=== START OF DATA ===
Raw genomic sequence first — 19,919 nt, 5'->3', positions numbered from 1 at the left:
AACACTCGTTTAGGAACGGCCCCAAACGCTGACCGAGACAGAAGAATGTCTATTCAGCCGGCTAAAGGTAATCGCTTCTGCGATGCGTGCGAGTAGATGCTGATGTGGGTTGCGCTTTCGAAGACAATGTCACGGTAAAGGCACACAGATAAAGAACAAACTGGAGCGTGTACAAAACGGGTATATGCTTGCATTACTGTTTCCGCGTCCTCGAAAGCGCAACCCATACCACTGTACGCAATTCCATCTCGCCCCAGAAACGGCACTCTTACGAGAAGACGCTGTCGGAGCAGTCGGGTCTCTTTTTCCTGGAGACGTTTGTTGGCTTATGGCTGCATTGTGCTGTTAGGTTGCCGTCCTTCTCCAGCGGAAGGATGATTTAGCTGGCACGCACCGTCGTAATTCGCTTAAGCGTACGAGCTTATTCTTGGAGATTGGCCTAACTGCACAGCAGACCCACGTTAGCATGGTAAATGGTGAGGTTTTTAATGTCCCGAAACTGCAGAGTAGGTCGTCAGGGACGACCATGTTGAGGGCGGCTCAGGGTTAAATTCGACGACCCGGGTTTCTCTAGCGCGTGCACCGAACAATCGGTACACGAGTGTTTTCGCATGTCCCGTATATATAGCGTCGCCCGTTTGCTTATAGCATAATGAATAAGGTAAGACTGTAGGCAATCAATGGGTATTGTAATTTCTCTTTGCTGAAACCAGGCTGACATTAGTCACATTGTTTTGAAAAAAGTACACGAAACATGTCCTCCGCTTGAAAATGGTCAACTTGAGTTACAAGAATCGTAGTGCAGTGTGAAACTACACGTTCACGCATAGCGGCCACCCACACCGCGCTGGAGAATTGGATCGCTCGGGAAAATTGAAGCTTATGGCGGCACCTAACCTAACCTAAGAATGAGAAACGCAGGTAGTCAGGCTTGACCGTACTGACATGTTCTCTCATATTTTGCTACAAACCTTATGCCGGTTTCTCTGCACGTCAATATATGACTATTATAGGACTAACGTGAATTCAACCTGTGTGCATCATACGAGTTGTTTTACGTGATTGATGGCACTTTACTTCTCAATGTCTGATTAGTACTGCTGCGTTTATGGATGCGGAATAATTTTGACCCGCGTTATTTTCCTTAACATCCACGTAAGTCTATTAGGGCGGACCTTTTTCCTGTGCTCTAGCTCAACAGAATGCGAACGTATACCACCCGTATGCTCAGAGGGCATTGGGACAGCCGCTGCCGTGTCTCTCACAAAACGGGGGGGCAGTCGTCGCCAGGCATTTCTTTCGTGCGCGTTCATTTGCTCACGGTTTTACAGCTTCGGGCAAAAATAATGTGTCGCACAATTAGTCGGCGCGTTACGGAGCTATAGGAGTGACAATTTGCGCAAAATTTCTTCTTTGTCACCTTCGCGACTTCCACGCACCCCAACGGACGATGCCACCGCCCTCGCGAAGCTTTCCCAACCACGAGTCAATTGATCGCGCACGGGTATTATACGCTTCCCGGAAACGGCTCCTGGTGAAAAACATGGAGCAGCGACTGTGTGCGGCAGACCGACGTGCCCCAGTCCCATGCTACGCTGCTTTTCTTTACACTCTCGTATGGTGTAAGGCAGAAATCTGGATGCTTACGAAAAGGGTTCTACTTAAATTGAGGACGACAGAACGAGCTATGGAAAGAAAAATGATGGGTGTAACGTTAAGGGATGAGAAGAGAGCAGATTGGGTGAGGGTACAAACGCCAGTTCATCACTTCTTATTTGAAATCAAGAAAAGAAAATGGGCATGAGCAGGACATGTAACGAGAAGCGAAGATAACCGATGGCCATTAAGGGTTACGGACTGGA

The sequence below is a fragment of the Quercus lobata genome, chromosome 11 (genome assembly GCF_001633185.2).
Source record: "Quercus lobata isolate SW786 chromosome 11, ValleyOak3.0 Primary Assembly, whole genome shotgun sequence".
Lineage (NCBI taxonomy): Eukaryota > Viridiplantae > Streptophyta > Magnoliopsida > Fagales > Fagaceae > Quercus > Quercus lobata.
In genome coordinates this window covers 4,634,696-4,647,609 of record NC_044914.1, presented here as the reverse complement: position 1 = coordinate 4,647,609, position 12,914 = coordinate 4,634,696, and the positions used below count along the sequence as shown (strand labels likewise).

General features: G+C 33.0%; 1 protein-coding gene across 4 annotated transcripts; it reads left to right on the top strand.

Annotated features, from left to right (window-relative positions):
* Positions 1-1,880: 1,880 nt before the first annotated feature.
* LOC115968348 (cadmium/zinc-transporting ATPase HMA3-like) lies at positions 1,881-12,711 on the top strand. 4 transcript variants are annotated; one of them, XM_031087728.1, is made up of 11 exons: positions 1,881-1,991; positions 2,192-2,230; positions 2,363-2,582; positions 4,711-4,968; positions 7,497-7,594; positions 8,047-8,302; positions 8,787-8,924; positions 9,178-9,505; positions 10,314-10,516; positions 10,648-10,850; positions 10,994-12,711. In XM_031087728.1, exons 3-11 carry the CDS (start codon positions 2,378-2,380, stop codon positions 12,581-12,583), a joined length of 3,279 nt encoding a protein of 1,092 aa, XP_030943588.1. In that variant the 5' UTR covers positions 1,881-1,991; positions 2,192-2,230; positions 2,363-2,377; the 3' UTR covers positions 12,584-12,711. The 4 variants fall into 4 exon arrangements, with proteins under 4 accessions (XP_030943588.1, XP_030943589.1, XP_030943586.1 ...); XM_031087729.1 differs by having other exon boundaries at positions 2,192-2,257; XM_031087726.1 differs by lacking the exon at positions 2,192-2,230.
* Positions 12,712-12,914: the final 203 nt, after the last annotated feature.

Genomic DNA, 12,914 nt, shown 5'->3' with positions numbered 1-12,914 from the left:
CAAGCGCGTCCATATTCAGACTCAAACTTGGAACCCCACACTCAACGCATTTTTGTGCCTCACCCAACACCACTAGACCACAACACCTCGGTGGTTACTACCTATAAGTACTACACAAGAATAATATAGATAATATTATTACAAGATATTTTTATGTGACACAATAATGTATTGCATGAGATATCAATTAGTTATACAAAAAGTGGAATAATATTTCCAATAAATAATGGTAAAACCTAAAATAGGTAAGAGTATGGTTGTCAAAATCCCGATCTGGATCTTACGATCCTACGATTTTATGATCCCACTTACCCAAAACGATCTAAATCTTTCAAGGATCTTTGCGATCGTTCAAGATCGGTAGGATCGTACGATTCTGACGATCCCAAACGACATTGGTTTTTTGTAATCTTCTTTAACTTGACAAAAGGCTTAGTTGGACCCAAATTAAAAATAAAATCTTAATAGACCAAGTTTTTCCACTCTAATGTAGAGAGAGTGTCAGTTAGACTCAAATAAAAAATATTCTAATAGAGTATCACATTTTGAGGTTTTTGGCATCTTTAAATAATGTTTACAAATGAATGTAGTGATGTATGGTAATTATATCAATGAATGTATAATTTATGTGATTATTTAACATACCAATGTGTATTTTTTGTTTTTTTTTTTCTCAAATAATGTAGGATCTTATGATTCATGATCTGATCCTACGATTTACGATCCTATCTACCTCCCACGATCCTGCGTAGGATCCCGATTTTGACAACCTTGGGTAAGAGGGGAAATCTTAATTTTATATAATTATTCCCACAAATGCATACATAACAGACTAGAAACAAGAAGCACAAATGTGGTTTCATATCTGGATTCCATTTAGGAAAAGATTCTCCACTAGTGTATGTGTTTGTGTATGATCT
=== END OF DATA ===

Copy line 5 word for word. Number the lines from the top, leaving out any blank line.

Lineage (NCBI taxonomy): Eukaryota > Viridiplantae > Streptophyta > Magnoliopsida > Fagales > Fagaceae > Quercus > Quercus lobata.